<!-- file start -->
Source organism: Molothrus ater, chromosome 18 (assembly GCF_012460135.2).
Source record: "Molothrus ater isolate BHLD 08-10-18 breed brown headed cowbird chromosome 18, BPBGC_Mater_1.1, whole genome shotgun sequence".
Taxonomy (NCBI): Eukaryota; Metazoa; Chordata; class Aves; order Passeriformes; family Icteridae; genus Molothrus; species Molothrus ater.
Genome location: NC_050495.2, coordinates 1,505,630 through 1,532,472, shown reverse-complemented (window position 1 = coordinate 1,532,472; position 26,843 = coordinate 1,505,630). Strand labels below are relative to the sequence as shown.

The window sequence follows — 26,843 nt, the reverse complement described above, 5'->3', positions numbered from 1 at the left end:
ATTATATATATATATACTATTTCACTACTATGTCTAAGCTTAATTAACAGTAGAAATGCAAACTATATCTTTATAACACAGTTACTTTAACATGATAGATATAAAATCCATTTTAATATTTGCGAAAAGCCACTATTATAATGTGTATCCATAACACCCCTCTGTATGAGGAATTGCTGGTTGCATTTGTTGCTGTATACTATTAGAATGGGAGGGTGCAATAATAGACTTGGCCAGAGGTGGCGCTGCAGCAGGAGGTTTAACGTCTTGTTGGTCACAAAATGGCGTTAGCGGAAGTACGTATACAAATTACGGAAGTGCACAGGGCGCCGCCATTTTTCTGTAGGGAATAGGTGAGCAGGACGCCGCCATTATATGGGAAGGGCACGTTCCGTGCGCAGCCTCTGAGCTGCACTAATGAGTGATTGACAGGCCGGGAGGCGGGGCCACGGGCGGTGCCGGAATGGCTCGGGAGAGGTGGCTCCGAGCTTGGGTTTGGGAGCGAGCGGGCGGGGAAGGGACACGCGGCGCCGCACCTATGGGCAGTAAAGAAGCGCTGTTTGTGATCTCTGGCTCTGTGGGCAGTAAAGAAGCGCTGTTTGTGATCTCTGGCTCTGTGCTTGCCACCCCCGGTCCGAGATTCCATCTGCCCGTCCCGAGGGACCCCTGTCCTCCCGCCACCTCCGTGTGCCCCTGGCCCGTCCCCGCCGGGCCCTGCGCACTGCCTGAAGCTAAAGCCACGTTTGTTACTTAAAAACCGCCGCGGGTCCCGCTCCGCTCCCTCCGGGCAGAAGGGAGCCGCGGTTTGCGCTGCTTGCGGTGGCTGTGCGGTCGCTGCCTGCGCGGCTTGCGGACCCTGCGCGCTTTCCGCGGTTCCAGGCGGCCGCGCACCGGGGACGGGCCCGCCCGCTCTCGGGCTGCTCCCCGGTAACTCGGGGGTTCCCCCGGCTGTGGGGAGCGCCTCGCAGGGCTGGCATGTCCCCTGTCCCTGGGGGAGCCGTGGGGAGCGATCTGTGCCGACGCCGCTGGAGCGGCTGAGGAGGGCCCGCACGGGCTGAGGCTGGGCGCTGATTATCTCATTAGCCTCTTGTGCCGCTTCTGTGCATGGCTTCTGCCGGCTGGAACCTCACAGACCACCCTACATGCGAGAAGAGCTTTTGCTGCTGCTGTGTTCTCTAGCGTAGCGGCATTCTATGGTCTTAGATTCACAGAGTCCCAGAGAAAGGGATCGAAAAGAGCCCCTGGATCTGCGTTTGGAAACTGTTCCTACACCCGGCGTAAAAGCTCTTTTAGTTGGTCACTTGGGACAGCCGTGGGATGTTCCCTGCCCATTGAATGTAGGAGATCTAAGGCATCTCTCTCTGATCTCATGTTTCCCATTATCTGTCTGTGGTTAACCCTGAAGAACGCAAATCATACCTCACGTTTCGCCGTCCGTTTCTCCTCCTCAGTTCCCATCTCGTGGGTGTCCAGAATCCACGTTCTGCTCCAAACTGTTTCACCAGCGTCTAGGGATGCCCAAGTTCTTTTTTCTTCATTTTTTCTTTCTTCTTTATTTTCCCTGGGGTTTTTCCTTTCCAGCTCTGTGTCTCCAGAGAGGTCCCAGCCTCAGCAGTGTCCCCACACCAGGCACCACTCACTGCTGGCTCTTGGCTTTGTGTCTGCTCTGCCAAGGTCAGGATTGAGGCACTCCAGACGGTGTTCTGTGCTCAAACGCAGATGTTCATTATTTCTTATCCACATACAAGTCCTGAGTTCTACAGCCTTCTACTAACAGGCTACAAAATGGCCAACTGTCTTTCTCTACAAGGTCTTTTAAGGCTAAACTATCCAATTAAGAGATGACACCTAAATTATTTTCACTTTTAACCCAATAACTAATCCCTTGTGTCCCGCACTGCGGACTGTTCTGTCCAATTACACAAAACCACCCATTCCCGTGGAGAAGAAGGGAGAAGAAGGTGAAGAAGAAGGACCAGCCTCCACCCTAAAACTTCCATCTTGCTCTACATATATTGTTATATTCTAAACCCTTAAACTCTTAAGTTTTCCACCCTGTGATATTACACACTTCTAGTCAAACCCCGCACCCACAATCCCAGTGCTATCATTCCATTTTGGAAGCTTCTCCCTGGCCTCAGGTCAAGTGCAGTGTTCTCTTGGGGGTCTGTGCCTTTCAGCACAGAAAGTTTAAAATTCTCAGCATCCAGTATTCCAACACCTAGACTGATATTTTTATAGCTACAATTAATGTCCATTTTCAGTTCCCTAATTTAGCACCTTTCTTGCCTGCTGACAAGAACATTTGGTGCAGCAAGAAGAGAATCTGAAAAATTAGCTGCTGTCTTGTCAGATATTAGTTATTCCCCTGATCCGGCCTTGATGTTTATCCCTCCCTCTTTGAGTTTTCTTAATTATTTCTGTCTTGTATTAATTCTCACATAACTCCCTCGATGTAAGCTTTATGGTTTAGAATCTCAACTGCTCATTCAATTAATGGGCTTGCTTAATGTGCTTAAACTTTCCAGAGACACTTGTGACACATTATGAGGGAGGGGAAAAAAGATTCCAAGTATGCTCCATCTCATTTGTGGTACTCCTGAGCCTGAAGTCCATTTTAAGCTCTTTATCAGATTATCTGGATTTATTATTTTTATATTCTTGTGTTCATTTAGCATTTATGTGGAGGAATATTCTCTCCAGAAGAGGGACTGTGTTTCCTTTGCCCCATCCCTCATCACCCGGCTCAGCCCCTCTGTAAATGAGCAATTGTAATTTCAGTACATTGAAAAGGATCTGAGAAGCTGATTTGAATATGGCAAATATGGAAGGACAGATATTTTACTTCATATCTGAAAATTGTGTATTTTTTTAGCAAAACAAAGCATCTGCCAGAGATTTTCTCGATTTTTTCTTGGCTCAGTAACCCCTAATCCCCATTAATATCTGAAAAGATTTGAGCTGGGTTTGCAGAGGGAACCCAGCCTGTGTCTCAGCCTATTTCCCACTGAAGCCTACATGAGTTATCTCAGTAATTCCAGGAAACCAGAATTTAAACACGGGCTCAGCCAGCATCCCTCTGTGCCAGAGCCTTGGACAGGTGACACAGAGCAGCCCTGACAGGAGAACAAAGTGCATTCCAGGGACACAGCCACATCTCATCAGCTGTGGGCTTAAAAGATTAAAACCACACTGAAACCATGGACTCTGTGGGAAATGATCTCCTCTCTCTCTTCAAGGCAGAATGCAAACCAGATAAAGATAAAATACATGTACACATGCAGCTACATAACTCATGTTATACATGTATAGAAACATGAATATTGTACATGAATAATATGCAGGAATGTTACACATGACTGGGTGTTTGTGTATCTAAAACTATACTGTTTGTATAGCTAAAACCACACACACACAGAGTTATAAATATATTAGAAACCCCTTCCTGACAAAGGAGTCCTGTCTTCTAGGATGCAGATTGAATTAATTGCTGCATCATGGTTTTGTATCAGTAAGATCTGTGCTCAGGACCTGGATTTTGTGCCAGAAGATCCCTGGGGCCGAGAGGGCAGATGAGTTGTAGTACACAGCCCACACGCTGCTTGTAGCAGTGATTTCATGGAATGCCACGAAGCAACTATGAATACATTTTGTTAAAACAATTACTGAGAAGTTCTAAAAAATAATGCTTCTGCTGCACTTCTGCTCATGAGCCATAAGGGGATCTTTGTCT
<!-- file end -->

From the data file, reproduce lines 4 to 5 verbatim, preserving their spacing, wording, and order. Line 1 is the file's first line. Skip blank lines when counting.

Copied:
Genome location: NC_050495.2, coordinates 1,505,630 through 1,532,472, shown reverse-complemented (window position 1 = coordinate 1,532,472; position 26,843 = coordinate 1,505,630). Strand labels below are relative to the sequence as shown.

The window sequence follows — 26,843 nt, the reverse complement described above, 5'->3', positions numbered from 1 at the left end: